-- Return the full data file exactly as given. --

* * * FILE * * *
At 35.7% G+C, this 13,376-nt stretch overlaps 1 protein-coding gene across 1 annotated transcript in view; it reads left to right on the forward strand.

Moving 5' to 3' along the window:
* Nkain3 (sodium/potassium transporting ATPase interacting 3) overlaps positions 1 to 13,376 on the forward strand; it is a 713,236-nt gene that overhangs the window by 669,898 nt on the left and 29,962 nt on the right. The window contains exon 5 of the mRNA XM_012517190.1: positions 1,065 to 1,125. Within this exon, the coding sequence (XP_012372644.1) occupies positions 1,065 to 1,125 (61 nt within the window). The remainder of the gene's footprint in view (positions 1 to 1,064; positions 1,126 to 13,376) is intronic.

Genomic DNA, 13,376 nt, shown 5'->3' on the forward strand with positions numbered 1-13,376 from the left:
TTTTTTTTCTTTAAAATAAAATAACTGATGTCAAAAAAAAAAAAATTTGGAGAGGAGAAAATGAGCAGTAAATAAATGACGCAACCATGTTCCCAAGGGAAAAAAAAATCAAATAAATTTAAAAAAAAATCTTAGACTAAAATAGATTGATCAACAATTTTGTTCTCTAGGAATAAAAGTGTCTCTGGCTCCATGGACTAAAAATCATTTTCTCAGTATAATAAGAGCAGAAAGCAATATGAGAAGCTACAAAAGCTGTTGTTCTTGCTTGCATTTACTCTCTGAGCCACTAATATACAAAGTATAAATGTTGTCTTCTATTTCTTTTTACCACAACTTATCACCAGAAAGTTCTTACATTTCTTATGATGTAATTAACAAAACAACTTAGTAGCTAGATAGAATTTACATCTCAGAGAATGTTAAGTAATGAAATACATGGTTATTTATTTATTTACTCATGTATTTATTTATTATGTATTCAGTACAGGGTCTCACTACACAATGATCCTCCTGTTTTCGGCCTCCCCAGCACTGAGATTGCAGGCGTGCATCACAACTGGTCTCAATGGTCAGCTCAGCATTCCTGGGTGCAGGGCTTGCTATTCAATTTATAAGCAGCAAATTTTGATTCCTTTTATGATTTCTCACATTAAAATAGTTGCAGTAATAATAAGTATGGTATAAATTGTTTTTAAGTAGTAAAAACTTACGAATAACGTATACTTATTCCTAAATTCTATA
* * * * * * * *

At 35.7% G+C, this 13,376-nt stretch overlaps 1 protein-coding gene across 1 annotated transcript in view; it reads left to right on the forward strand.

Moving 5' to 3' along the window:
* Nkain3 (sodium/potassium transporting ATPase interacting 3) overlaps positions 1 to 13,376 on the forward strand; it is a 713,236-nt gene that overhangs the window by 669,898 nt on the left and 29,962 nt on the right. The window contains exon 5 of the mRNA XM_012517190.1: positions 1,065 to 1,125. Within this exon, the coding sequence (XP_012372644.1) occupies positions 1,065 to 1,125 (61 nt within the window). The remainder of the gene's footprint in view (positions 1 to 1,064; positions 1,126 to 13,376) is intronic.

Genomic DNA, 13,376 nt, shown 5'->3' on the forward strand with positions numbered 1-13,376 from the left:
TTTTTTTTCTTTAAAATAAAATAACTGATGTCAAAAAAAAAAAAATTTGGAGAGGAGAAAATGAGCAGTAAATAAATGACGCAACCATGTTCCCAAGGGAAAAAAAAATCAAATAAATTTAAAAAAAAATCTTAGACTAAAATAGATTGATCAACAATTTTGTTCTCTAGGAATAAAAGTGTCTCTGGCTCCATGGACTAAAAATCATTTTCTCAGTATAATAAGAGCAGAAAGCAATATGAGAAGCTACAAAAGCTGTTGTTCTTGCTTGCATTTACTCTCTGAGCCACTAATATACAAAGTATAAATGTTGTCTTCTATTTCTTTTTACCACAACTTATCACCAGAAAGTTCTTACATTTCTTATGATGTAATTAACAAAACAACTTAGTAGCTAGATAGAATTTACATCTCAGAGAATGTTAAGTAATGAAATACATGGTTATTTATTTATTTACTCATGTATTTATTTATTATGTATTCAGTACAGGGTCTCACTACACAATGATCCTCCTGTTTTCGGCCTCCCCAGCACTGAGATTGCAGGCGTGCATCACAACTGGTCTCAATGGTCAGCTCAGCATTCCTGGGTGCAGGGCTTGCTATTCAATTTATAAGCAGCAAATTTTGATTCCTTTTATGATTTCTCACATTAAAATAGTTGCAGTAATAATAAGTATGGTATAAATTGTTTTTAAGTAGTAAAAACTTACGAATAACGTATACTTATTCCTAAATTCTATA